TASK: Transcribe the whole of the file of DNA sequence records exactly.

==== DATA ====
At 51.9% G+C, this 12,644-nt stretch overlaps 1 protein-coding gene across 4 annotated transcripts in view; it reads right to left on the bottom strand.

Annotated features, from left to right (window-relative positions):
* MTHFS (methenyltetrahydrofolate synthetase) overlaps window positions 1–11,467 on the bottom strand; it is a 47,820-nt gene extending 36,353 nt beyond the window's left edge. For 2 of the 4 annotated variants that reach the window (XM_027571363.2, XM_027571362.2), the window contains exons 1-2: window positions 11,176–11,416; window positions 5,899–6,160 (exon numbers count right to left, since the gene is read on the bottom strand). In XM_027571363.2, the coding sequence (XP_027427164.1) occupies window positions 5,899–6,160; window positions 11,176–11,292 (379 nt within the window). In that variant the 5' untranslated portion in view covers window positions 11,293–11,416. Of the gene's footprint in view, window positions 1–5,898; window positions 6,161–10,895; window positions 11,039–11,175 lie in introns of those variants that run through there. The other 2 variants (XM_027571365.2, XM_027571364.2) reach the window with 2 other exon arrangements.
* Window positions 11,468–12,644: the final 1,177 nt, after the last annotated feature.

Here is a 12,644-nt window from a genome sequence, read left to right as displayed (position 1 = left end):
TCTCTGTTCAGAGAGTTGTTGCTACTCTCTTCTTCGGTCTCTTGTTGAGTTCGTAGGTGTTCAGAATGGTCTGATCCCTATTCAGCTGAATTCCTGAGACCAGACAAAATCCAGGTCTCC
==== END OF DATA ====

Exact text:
At 51.9% G+C, this 12,644-nt stretch overlaps 1 protein-coding gene across 4 annotated transcripts in view; it reads right to left on the bottom strand.

Annotated features, from left to right (window-relative positions):
* MTHFS (methenyltetrahydrofolate synthetase) overlaps window positions 1–11,467 on the bottom strand; it is a 47,820-nt gene extending 36,353 nt beyond the window's left edge. For 2 of the 4 annotated variants that reach the window (XM_027571363.2, XM_027571362.2), the window contains exons 1-2: window positions 11,176–11,416; window positions 5,899–6,160 (exon numbers count right to left, since the gene is read on the bottom strand). In XM_027571363.2, the coding sequence (XP_027427164.1) occupies window positions 5,899–6,160; window positions 11,176–11,292 (379 nt within the window). In that variant the 5' untranslated portion in view covers window positions 11,293–11,416. Of the gene's footprint in view, window positions 1–5,898; window positions 6,161–10,895; window positions 11,039–11,175 lie in introns of those variants that run through there. The other 2 variants (XM_027571365.2, XM_027571364.2) reach the window with 2 other exon arrangements.
* Window positions 11,468–12,644: the final 1,177 nt, after the last annotated feature.

Here is a 12,644-nt window from a genome sequence, read left to right as displayed (position 1 = left end):
TCTCTGTTCAGAGAGTTGTTGCTACTCTCTTCTTCGGTCTCTTGTTGAGTTCGTAGGTGTTCAGAATGGTCTGATCCCTATTCAGCTGAATTCCTGAGACCAGACAAAATCCAGGTCTCC